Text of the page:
In general Java EE Web Apps tend not to expect to save session data client side. You're right to be concerned about session bloat on the server side, a common problem seen is to have huge session footprints which can cause significant resource and performance issues, and can be especially in clustered environments.
I'd like to know where you see
I have read that you can use FacesContext.getExternalContext().getSession/getSessionMap() which would save session variables at client side.
I believe (correct me on this point) that this simply gives access to the HttpSession object, on which you can then use the same
this does not in itself send the object back to the client, it's held in the server and keyed by some session identifier, usually passed in a cookie.
Now there are two other techniques: you could explicitly choose to put data into a cookie of your own manufacture - the servlet APIs that you can access from JSF or JSP would let you do that, or you can use hidden fields on your forms, and hence pass aorund session data.
But consider this. A rule of thumb on the App Server I use is that HttpSession of the order of 1k-4k tend not to be a problem. Larger than that (and I have seen sessions of measured in megabytes) do stress the infrastructure. If you were concerned about sessions of that size would you expect to send megabytes of data in a cookie or hidden field back to the browser on every request? Even 1k-2k is probably a bit big.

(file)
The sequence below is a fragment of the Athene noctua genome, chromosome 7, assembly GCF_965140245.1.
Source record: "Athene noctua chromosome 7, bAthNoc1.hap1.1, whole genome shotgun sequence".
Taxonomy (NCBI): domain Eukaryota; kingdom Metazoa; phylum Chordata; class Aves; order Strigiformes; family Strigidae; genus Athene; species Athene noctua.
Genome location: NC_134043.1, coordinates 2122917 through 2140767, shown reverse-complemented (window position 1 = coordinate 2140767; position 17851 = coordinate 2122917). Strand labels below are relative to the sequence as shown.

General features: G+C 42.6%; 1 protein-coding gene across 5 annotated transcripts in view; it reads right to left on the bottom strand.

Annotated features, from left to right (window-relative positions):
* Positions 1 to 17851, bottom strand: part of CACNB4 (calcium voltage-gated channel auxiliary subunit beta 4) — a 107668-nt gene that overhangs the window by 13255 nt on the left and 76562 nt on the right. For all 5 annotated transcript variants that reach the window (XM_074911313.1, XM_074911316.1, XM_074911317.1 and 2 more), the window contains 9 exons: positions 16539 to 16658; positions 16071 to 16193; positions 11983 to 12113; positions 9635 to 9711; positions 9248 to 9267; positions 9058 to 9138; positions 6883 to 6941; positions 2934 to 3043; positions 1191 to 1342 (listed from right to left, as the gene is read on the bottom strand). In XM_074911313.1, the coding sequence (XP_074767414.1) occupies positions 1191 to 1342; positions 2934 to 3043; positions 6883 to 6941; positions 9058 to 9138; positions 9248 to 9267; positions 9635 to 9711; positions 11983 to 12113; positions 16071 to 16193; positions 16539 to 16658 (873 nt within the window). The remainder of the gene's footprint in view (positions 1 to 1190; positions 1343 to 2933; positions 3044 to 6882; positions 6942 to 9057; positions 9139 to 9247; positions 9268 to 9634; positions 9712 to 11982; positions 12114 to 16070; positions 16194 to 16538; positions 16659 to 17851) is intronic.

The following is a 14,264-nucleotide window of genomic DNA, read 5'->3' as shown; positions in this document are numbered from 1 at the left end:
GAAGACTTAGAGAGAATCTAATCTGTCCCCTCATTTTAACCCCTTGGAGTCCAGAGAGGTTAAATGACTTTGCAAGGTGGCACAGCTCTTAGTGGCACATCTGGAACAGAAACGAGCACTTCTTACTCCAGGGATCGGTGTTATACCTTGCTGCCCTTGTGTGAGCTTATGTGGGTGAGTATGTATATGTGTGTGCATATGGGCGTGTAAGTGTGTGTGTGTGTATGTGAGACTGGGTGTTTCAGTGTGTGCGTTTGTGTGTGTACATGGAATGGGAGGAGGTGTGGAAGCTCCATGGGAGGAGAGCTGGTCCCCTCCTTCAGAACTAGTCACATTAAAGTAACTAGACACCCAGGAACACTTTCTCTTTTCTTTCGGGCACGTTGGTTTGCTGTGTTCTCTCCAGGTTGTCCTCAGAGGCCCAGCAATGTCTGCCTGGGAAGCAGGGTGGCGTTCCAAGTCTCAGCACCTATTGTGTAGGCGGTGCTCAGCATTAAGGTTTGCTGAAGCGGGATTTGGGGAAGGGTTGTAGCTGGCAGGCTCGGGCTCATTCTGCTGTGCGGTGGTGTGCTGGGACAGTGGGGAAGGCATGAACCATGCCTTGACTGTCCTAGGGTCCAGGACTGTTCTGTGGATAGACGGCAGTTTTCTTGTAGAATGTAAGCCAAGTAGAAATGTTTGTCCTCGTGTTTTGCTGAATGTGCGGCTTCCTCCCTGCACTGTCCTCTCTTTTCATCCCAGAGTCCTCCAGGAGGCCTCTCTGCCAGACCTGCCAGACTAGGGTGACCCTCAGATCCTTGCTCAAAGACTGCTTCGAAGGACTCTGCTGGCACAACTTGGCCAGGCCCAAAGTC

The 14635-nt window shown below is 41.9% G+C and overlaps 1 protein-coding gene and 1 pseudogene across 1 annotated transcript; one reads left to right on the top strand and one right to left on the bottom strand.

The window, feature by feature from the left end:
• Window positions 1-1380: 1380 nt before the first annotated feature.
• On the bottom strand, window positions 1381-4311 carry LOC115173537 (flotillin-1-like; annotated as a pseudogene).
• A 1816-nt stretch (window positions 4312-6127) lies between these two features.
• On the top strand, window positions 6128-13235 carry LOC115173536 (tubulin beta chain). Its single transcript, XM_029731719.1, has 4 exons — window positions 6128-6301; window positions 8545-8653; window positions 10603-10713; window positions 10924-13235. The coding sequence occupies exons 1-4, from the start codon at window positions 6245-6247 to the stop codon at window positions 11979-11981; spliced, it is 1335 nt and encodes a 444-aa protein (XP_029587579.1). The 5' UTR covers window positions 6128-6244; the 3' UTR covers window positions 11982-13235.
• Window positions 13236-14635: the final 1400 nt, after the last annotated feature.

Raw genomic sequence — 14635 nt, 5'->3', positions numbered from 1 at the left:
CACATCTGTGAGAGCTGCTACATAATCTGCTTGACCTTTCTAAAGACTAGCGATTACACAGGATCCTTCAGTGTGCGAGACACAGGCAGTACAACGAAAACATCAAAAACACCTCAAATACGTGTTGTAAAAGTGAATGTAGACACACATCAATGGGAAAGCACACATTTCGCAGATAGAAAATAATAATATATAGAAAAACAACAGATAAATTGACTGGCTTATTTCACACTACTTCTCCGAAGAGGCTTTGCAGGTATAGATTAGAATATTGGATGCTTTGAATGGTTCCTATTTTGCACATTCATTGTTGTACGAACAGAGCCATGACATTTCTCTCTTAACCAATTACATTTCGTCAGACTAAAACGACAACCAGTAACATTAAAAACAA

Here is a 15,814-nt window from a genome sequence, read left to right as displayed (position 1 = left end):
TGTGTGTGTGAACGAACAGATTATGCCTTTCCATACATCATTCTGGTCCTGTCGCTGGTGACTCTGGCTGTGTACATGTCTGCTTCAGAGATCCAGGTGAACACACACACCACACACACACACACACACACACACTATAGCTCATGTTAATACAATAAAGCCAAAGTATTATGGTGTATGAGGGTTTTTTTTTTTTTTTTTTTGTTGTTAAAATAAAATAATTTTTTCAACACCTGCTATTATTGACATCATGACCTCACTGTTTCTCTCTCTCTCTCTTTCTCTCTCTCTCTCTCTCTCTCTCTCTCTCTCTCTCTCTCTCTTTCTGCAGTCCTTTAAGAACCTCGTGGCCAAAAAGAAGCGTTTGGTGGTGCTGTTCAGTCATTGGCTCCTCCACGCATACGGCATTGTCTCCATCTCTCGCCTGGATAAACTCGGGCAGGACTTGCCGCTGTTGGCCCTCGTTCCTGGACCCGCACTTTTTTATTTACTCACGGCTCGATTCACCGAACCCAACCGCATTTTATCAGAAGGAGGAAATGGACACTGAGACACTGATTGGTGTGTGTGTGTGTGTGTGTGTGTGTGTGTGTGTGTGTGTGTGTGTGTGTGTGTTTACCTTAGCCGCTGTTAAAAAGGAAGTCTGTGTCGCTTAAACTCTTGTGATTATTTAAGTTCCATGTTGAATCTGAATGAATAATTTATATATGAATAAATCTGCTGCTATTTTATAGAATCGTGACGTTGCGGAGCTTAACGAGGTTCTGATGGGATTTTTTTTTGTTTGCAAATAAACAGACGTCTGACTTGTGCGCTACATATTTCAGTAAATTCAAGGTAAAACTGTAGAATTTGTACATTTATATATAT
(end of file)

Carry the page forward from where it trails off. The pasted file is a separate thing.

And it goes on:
Keep it simple. Use the Session API, or its JSF manifestation.
Keep the amount of data in the session under control.
Added in response to question about clustering:
Typically, in a clustered environment we have session affinity, so that requests are sent back to the same cluster member. However we still need to consider the case (perhaps if a cluster members fails) when the request goes to a different server.
Some App Server vendors offer session replication, either via direct inter-server communication or by persisting the session to a database - obviously there are overheads here, so sometimes, for low value sessions we just accept the loss of session in event of failure.
There is an argument that if the session data has high value then it should be persisted by the application, it's actually business data and should be treated as such. Increasingly, NOSQL databases such as Cloudant or MongoDb are used for this. In this case we may think of the HTTP session as a cache, in the knowledge that the session data can be retrieved in the event of error.
So I'd argue that a Shopping Cart may well have considerable value to the business; it represent the customers thoughtful accumulation of things they want to spend money on. So it should be persisted, rather then just kept in the session. Once we decide to persist it, then we find that it leads to other interesting scenarios such as a consolidated experience across many client devices. The customer starts shopping at home on a desktop PC, but completes the purchase online.
So a further principle:
3). Don't over-use the HTTP session just because it's there. Consider the business value of the data and whether it should be persisted.